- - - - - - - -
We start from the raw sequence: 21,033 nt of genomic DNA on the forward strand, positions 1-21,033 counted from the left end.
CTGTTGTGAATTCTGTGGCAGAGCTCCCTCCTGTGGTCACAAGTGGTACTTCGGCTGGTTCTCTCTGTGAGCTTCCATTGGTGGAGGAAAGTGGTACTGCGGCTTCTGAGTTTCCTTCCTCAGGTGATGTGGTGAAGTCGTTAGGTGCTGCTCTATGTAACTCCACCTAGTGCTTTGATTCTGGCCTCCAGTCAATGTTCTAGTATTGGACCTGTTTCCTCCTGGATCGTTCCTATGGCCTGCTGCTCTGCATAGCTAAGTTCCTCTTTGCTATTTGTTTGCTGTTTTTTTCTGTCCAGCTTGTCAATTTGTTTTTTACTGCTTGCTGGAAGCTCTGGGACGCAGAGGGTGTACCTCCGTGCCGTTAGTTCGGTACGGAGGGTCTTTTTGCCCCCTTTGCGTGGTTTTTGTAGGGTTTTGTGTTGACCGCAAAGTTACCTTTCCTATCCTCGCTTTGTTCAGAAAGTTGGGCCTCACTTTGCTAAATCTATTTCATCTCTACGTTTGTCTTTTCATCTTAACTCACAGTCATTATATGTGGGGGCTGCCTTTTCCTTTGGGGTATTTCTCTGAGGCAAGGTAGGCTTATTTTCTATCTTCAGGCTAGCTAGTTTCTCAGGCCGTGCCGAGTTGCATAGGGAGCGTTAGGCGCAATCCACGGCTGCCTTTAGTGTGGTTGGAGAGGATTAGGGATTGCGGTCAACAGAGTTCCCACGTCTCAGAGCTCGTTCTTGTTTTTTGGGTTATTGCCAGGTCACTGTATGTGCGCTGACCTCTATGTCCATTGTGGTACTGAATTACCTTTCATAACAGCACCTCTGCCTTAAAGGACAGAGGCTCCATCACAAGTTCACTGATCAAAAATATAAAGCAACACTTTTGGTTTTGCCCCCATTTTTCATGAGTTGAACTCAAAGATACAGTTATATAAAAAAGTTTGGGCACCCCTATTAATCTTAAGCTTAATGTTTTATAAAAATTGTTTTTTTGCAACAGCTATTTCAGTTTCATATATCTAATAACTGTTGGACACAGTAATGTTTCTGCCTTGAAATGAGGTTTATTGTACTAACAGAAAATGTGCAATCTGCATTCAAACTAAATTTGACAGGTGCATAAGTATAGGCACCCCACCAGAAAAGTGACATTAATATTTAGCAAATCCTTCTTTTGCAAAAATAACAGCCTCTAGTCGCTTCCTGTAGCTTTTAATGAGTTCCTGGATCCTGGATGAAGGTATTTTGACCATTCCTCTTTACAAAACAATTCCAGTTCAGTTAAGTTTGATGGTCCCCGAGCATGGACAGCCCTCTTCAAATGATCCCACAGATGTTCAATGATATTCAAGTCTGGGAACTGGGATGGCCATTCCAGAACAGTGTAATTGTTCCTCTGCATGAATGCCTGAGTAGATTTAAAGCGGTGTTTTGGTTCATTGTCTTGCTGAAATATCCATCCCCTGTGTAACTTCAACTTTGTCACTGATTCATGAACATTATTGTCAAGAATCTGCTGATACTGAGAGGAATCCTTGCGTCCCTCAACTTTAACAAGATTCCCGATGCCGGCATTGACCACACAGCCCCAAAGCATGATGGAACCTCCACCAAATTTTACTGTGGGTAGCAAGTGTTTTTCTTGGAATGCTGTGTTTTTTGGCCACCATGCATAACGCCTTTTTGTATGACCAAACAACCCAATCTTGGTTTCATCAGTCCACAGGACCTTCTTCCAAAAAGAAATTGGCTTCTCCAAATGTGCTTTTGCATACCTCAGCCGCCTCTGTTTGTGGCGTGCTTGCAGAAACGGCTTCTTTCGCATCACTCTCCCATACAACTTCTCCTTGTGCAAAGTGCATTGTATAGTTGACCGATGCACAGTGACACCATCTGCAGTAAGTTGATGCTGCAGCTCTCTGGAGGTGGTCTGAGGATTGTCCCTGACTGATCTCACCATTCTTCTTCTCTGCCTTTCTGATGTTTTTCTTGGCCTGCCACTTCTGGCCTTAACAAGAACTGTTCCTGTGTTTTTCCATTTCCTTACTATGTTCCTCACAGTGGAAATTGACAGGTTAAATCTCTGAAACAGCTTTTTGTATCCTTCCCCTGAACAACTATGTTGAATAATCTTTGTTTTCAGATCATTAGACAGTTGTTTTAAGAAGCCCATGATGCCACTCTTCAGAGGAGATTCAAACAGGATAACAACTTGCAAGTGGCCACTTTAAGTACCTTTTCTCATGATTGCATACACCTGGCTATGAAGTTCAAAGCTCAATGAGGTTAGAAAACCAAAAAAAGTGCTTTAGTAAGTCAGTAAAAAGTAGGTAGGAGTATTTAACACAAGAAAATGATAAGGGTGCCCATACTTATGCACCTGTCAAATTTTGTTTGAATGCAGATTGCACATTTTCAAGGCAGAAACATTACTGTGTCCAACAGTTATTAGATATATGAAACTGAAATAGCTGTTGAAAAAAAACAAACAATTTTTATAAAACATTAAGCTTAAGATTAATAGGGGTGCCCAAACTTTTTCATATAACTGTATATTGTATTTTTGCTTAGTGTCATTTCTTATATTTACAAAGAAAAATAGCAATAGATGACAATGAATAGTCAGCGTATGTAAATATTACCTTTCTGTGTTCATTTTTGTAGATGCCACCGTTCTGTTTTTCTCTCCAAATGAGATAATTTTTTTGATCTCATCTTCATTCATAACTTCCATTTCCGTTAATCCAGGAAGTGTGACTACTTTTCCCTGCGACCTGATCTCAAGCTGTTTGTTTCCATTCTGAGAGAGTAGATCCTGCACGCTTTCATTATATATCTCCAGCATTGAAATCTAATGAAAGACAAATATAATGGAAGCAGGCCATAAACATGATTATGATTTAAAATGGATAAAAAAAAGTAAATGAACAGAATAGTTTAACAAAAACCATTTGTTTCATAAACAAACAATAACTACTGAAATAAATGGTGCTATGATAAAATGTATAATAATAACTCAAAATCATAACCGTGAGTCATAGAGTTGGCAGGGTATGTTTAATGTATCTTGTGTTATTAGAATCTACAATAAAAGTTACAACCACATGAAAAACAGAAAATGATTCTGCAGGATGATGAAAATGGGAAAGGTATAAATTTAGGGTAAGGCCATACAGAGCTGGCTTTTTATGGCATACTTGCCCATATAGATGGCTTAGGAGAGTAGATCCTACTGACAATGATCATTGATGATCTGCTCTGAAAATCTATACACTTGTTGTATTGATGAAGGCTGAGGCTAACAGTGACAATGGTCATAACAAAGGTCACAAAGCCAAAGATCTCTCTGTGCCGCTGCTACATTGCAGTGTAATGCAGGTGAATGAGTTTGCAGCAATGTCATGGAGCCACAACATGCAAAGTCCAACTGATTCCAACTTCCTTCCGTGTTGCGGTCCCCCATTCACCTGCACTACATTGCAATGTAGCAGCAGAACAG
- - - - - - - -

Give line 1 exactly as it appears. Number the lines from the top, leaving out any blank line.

We start from the raw sequence: 21,033 nt of genomic DNA on the forward strand, positions 1-21,033 counted from the left end.